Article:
BEcause it is a verie easie matter to ward both the right and reuersed blowes of the edge: And for that a man may easily strike vnder them, I will not lay down either for the one or the other their strikings or defendings, but onely talke of the thrust. I saye, the thrust aboue may be [Page]


deliuered in two sortes, the one with the right foote behinde, the other with the right foote before.

When the thrust is discharged that carrieth the right foote behinde, there must (in deliuerie thereof) be encreased a straight pace of the right foote. And it must be driuen & forced with all that strength which it requireth, and that is verie great, then setling in the lowe warde.

When one would deliuer a thrust with the right foote before he must remember in any case, first (vna­wares of the enimie) to steale a halfe pace, that is to saie: to drawe the hinder foote neere the forefoote, & then to cast a thrust with the encrease of a halfe pace [Page] forwardes, setling himselfe after the deliuerie thereof in the lowe warde.

Of the defence of the high warde at Sworde & Buckler.

AS a man standeth at the lowe warde he may easily defend both those loftie thrustes. When they come, he standing at the saide warde, it shall be best to driue them outwardes, with the encrease of a left pace, and with his sword and buckler to staie the eni­mies sworde. And because this left pace is a great in­crease: and likewise the enimie, driuing his thrustes, commeth with great force, it may easily come to passe that both may approch so neare one to the other, that he may with his bukler giue the enimie, the Mustachio, in the face, but that must be done when fit occasion is offered, and then further recouering his own sword to discharge a thrust vnderneath with the encrease of a pace of the right foote.

Of the hurt of the broad VVarde, at Sworde and Buckler.

IF a man would stepp forward, and strike as he stan­deth in the broad warde, it is not lawfull for him to vse any other than the thrust, considering the right & reuersed blowes may not be deliuered without great perill and danger. For in the site or placing of this warde, the sword is farre off from the bodie. And as he moueth to fetch a right or reuersed edgeblowe, his sworde of force wil be much farther: So that it may not be done without great danger. Therefore he shall vse the thrust onely: in forcing and deliuerie wherof, [Page] he shall proceede first to carrie his hinder foote a halfe pace forwardes, and then to driue it on with the en­crease of another halfe pace of the right foote, staying himselfe in the broad warde.

The defence of the broad warde at Sword and Buckler.

AGainst the thrust of the broad warde, the Buckler is to be opposed, standing at the lowe warde. And when the enimie commeth resolutely to thrust, then without warding it at all, he shall driue a thrust at the face, carrying the hinder foote in a compasse towards the right side aswell to lengthen the thrust, as also to carrie himselfe out of the straight lyne, in the which the enimie commeth resolued to strike, who, by this manner of thrust is easily hurt.

The hurt of the lowe warde at Sworde and Buckler.

AS this lowe warde is framed two maner of waies, that is to saie, with the right foot before & behind: So likewise a man may strike therein after two sortes, Standing with the right foote behinde (leauing aside, the blowes of the edge, being to small purpose) he shal deliuer a thrust with the encrease of a pace of the right foote, betweene the enimies sworde and buckler, or els, if it be more commodious without the sword and buckler, setling in the lowe warde, with the right foot before, in which warde, a man may strike two manner of waies, within and without. Finding himself with­out, hauing first met the enimies sword with his own, he shall encrease a left pace, not to the intent to auoid himselfe from the enimies sworde, but shall with his [Page] buckler also, staie the enimies sworde, and forasmuch as he did not at the first deliuer the said thrust, he shal then continue and force it on directly with the en­crease of a pace of the right foote. Finding himselfe within, the same thrust is to be vsed but more strōgly. For, with the encrease of a pace, leauing his buckler or thenimies sworde, he shutteth it in betweene his own sword & the buckler: and keping it in that strait, (wherby he is sure the enimy can deliuer no edgblow because it may not moue neither vpwards nor down­wards, neither forwards, but is then without the bo­die,) he shal continue on, & resolutely deliuer this maner of thrust, with the encrease of a pace of the right foote.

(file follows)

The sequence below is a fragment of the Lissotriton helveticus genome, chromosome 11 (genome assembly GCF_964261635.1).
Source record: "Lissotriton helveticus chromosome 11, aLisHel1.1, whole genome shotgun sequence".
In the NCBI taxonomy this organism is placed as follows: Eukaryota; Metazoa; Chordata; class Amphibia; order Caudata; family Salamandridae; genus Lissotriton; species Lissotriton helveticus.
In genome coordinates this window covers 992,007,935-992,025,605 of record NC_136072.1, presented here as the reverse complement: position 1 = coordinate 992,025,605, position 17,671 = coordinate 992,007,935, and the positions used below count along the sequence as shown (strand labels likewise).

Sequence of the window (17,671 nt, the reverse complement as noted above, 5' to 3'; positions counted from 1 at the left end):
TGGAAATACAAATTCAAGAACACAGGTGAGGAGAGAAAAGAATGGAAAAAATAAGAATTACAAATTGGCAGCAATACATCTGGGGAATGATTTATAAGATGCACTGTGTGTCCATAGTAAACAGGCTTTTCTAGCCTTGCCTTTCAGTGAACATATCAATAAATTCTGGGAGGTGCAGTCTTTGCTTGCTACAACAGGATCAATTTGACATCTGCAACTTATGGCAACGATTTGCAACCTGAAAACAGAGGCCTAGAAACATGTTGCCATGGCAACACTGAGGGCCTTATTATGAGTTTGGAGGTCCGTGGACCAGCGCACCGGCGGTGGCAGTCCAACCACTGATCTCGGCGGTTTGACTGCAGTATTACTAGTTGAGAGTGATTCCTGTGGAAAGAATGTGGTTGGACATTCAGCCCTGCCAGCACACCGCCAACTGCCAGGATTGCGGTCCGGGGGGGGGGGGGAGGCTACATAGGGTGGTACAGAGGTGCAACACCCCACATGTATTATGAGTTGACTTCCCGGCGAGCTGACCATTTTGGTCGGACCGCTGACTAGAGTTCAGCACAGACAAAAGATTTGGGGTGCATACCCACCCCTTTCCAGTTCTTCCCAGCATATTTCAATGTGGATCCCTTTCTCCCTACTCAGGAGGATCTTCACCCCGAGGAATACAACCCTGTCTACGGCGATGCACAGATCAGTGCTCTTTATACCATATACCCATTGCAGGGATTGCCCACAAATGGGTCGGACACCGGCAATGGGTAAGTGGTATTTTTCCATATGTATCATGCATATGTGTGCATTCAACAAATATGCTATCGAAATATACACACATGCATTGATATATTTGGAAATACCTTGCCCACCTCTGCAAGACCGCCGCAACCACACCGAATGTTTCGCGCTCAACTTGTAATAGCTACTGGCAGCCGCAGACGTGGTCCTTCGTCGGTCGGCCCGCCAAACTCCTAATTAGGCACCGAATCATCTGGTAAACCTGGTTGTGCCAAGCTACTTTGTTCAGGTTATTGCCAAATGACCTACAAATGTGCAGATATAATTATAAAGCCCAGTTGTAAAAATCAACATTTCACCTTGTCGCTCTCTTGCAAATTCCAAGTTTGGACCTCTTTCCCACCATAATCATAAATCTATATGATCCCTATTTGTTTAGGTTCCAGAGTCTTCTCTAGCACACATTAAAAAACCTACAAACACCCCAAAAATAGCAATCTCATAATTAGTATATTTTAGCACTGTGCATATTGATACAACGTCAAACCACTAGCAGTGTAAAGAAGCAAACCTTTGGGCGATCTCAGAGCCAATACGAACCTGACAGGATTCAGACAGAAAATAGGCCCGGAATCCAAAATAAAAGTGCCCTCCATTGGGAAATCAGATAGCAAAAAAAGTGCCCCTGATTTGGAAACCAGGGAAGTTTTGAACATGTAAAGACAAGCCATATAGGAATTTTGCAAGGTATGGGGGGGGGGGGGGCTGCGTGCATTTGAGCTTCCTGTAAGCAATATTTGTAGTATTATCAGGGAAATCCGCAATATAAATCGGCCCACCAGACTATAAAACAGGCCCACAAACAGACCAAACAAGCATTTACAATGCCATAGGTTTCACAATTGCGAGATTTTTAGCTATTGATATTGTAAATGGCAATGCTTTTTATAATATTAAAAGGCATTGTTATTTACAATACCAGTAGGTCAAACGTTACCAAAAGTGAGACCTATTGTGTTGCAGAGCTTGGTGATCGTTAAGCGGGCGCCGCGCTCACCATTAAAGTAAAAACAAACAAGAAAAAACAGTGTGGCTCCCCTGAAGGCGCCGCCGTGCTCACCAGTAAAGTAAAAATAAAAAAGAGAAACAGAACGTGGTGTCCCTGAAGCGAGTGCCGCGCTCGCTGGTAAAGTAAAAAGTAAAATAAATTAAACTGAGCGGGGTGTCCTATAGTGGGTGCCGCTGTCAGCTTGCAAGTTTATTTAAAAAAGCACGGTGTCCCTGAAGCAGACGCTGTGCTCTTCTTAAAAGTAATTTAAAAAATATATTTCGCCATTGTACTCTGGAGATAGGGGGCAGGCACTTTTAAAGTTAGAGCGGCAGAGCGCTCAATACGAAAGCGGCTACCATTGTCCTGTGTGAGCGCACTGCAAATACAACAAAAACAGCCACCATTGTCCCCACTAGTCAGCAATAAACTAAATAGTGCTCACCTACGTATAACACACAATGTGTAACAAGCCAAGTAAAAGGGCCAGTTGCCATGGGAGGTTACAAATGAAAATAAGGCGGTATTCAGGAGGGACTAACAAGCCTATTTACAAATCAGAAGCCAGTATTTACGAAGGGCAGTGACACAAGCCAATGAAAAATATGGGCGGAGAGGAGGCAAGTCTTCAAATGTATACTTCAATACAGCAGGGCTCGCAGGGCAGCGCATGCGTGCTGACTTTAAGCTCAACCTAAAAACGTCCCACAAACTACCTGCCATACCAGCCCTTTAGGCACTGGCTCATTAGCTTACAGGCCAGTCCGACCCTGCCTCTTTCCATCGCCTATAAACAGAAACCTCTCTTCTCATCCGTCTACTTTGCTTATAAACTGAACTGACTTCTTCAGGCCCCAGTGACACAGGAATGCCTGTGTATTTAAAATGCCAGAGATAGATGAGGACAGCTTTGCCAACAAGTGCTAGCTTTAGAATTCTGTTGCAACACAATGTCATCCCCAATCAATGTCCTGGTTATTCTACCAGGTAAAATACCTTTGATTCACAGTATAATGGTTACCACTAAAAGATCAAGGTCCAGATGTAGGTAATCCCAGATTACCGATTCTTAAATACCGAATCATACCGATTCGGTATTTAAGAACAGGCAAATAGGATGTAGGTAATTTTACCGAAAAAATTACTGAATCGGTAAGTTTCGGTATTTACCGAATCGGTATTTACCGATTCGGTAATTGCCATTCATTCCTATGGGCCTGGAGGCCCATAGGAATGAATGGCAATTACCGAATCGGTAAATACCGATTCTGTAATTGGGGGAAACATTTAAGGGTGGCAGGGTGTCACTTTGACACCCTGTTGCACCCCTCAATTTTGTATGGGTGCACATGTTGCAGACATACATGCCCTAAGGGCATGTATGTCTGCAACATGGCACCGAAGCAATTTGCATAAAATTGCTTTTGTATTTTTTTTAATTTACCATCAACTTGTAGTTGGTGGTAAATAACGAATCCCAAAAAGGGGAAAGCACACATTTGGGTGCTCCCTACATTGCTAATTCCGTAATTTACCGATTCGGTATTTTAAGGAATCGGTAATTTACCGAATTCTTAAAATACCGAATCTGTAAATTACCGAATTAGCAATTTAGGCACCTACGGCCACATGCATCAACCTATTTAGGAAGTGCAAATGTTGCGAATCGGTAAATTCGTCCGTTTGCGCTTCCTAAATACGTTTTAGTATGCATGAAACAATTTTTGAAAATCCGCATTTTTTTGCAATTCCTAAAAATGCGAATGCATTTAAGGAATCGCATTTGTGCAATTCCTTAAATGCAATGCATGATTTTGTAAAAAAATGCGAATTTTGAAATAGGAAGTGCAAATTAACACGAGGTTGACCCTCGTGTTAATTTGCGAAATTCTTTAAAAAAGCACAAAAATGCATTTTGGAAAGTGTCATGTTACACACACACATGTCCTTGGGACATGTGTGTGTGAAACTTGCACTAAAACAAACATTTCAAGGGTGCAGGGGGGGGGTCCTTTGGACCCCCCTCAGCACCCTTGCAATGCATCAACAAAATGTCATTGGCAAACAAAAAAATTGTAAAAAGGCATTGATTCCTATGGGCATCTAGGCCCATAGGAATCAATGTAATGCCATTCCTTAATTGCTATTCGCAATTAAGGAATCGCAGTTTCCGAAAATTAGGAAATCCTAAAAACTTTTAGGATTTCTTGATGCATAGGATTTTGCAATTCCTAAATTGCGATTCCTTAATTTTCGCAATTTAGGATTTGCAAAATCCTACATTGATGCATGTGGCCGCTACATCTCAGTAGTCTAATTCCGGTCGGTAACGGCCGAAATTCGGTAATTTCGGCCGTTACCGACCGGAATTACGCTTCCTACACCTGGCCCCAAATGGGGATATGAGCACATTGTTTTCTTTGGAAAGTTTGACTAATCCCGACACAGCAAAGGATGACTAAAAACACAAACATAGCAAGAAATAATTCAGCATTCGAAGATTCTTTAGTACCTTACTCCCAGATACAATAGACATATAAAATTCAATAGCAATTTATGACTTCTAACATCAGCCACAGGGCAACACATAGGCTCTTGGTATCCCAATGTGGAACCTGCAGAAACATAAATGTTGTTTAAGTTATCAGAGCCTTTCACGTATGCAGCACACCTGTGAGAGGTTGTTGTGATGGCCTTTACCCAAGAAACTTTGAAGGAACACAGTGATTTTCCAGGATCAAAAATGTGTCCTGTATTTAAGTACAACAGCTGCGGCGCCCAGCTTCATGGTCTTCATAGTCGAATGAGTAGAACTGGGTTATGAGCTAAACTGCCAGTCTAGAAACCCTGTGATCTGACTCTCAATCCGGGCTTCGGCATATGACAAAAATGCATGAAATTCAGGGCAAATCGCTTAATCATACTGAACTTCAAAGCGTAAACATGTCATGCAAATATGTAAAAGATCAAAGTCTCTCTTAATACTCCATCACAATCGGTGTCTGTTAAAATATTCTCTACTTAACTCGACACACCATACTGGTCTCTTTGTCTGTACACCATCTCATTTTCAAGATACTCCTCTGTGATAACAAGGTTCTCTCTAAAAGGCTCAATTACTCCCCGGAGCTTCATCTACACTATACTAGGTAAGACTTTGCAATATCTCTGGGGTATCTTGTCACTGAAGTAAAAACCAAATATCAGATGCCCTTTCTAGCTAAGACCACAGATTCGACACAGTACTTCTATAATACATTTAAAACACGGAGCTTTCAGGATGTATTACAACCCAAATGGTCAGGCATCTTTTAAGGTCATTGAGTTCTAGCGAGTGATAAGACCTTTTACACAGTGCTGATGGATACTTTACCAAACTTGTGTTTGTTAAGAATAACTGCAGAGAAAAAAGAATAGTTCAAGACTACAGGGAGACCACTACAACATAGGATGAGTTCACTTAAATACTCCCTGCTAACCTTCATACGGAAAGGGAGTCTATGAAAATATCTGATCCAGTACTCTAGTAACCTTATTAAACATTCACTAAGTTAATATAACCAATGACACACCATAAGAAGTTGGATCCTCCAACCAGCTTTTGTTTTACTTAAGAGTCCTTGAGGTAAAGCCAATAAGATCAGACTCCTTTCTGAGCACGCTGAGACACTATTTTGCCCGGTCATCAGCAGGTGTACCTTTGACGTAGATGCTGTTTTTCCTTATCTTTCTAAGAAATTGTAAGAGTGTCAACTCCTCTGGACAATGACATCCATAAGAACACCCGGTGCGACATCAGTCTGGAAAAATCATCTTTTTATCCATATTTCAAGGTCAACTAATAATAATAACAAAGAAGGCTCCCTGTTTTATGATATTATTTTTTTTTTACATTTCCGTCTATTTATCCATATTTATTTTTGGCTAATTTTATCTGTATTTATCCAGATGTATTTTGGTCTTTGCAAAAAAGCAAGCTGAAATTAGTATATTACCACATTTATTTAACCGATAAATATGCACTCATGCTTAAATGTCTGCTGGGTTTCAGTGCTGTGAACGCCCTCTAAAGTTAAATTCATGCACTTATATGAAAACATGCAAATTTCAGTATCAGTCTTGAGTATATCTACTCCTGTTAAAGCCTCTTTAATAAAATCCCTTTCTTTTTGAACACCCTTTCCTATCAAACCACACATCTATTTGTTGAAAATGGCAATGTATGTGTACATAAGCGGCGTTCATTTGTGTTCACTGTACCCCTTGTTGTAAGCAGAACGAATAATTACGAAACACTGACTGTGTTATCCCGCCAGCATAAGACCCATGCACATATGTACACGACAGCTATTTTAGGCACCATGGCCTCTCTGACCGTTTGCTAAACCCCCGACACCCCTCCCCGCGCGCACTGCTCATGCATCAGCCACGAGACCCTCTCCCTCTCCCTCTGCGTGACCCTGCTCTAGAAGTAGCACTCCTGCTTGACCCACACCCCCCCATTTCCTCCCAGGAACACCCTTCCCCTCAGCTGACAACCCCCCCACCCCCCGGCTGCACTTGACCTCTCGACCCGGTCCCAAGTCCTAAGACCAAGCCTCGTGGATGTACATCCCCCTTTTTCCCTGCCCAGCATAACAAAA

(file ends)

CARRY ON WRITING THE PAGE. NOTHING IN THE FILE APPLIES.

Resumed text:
The defence of the lowe warde, at Sword & buckler.

FOr the defence of all these thrusts, it is neces­sarie that he stand at the lowe warde, & stan­ding therat, whilest the thrust cometh which is deliuered with the right foote behinde, he shal do no other, than in the selfesame time, deliuer a thrust at the thigh or brest, turning the hilte of his sword a­gainst the enimies sworde, & compassing his hinder foot, withal bearing his body out of the straite line, in which the enimie striketh. And this maner of war­ding doth not only defend, but also safely hurt.

For the defence of the other two thrustes, the one within, & the other without, a man must take great heede, and it is verie necessarie that as the enimie en­creaseth (pretending to strike safely) he carrie a slope pace with the left foot & deliuer a thrust aboue hand, [Page] vp on the which the enimie of himselfe shal runne & inuest himselfe. And it is to be considered, that in these thrustes, he that defendeth hath great aduan­rage: For the enimie cometh resolutely to strike, not thinking that it may in any other sort be warded then by giuing backe, But he that wardeth by encreasing, defending & drawing neere vnto the enimie, is so placed, that he may easily hurt him.